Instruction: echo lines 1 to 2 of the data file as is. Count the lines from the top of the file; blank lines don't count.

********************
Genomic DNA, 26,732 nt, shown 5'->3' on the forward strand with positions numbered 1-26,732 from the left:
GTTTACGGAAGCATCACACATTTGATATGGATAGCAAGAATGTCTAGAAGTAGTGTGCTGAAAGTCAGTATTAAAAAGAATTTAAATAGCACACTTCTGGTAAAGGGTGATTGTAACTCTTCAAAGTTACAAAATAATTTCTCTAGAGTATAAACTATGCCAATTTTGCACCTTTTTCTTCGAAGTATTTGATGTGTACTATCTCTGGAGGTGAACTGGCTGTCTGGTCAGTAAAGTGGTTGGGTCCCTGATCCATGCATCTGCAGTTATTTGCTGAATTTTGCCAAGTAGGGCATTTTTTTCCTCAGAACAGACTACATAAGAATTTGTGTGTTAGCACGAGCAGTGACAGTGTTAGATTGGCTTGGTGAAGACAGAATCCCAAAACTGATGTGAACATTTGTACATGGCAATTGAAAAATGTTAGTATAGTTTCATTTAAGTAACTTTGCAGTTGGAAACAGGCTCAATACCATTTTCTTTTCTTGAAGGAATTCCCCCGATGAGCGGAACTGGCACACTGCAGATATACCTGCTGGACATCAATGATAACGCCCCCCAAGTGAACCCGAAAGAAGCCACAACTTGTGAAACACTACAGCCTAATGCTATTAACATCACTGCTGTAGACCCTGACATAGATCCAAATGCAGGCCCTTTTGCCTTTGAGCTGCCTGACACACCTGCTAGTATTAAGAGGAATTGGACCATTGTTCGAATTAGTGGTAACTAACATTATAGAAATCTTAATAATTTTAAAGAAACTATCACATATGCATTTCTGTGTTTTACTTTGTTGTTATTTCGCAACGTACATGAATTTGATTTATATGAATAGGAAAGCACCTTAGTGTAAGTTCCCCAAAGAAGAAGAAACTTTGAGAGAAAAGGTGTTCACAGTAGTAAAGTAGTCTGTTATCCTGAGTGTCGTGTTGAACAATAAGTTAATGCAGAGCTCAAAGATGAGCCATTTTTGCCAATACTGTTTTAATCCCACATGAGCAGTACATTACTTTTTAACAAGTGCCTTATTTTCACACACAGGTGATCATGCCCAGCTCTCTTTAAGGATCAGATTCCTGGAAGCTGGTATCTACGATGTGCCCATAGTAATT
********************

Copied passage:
Genomic DNA, 26,732 nt, shown 5'->3' on the forward strand with positions numbered 1-26,732 from the left:
GTTTACGGAAGCATCACACATTTGATATGGATAGCAAGAATGTCTAGAAGTAGTGTGCTGAAAGTCAGTATTAAAAAGAATTTAAATAGCACACTTCTGGTAAAGGGTGATTGTAACTCTTCAAAGTTACAAAATAATTTCTCTAGAGTATAAACTATGCCAATTTTGCACCTTTTTCTTCGAAGTATTTGATGTGTACTATCTCTGGAGGTGAACTGGCTGTCTGGTCAGTAAAGTGGTTGGGTCCCTGATCCATGCATCTGCAGTTATTTGCTGAATTTTGCCAAGTAGGGCATTTTTTTCCTCAGAACAGACTACATAAGAATTTGTGTGTTAGCACGAGCAGTGACAGTGTTAGATTGGCTTGGTGAAGACAGAATCCCAAAACTGATGTGAACATTTGTACATGGCAATTGAAAAATGTTAGTATAGTTTCATTTAAGTAACTTTGCAGTTGGAAACAGGCTCAATACCATTTTCTTTTCTTGAAGGAATTCCCCCGATGAGCGGAACTGGCACACTGCAGATATACCTGCTGGACATCAATGATAACGCCCCCCAAGTGAACCCGAAAGAAGCCACAACTTGTGAAACACTACAGCCTAATGCTATTAACATCACTGCTGTAGACCCTGACATAGATCCAAATGCAGGCCCTTTTGCCTTTGAGCTGCCTGACACACCTGCTAGTATTAAGAGGAATTGGACCATTGTTCGAATTAGTGGTAACTAACATTATAGAAATCTTAATAATTTTAAAGAAACTATCACATATGCATTTCTGTGTTTTACTTTGTTGTTATTTCGCAACGTACATGAATTTGATTTATATGAATAGGAAAGCACCTTAGTGTAAGTTCCCCAAAGAAGAAGAAACTTTGAGAGAAAAGGTGTTCACAGTAGTAAAGTAGTCTGTTATCCTGAGTGTCGTGTTGAACAATAAGTTAATGCAGAGCTCAAAGATGAGCCATTTTTGCCAATACTGTTTTAATCCCACATGAGCAGTACATTACTTTTTAACAAGTGCCTTATTTTCACACACAGGTGATCATGCCCAGCTCTCTTTAAGGATCAGATTCCTGGAAGCTGGTATCTACGATGTGCCCATAGTAATT